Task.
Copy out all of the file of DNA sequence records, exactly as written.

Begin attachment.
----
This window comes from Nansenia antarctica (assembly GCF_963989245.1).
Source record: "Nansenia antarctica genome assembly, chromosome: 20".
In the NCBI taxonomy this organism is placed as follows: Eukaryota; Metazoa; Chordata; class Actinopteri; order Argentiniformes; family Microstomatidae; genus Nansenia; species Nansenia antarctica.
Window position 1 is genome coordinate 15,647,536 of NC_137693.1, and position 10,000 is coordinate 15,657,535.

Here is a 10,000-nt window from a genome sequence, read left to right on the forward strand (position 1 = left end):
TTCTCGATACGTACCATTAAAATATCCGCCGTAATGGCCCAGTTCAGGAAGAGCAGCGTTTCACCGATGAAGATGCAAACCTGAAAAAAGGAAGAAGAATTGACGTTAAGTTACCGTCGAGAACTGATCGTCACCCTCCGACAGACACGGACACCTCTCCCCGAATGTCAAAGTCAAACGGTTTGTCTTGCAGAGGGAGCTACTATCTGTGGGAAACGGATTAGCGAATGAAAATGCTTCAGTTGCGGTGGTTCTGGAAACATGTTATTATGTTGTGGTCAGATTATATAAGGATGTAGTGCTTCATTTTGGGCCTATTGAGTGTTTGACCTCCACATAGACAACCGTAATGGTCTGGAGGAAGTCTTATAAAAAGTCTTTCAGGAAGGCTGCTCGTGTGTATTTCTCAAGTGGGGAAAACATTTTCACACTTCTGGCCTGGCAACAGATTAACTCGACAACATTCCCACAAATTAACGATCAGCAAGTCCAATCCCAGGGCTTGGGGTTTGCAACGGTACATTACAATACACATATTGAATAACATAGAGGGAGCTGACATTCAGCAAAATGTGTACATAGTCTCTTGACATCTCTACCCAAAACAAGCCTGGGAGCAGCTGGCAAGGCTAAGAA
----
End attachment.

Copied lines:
This window comes from Nansenia antarctica (assembly GCF_963989245.1).
Source record: "Nansenia antarctica genome assembly, chromosome: 20".
In the NCBI taxonomy this organism is placed as follows: Eukaryota; Metazoa; Chordata; class Actinopteri; order Argentiniformes; family Microstomatidae; genus Nansenia; species Nansenia antarctica.
Window position 1 is genome coordinate 15,647,536 of NC_137693.1, and position 10,000 is coordinate 15,657,535.

Here is a 10,000-nt window from a genome sequence, read left to right on the forward strand (position 1 = left end):
TTCTCGATACGTACCATTAAAATATCCGCCGTAATGGCCCAGTTCAGGAAGAGCAGCGTTTCACCGATGAAGATGCAAACCTGAAAAAAGGAAGAAGAATTGACGTTAAGTTACCGTCGAGAACTGATCGTCACCCTCCGACAGACACGGACACCTCTCCCCGAATGTCAAAGTCAAACGGTTTGTCTTGCAGAGGGAGCTACTATCTGTGGGAAACGGATTAGCGAATGAAAATGCTTCAGTTGCGGTGGTTCTGGAAACATGTTATTATGTTGTGGTCAGATTATATAAGGATGTAGTGCTTCATTTTGGGCCTATTGAGTGTTTGACCTCCACATAGACAACCGTAATGGTCTGGAGGAAGTCTTATAAAAAGTCTTTCAGGAAGGCTGCTCGTGTGTATTTCTCAAGTGGGGAAAACATTTTCACACTTCTGGCCTGGCAACAGATTAACTCGACAACATTCCCACAAATTAACGATCAGCAAGTCCAATCCCAGGGCTTGGGGTTTGCAACGGTACATTACAATACACATATTGAATAACATAGAGGGAGCTGACATTCAGCAAAATGTGTACATAGTCTCTTGACATCTCTACCCAAAACAAGCCTGGGAGCAGCTGGCAAGGCTAAGAA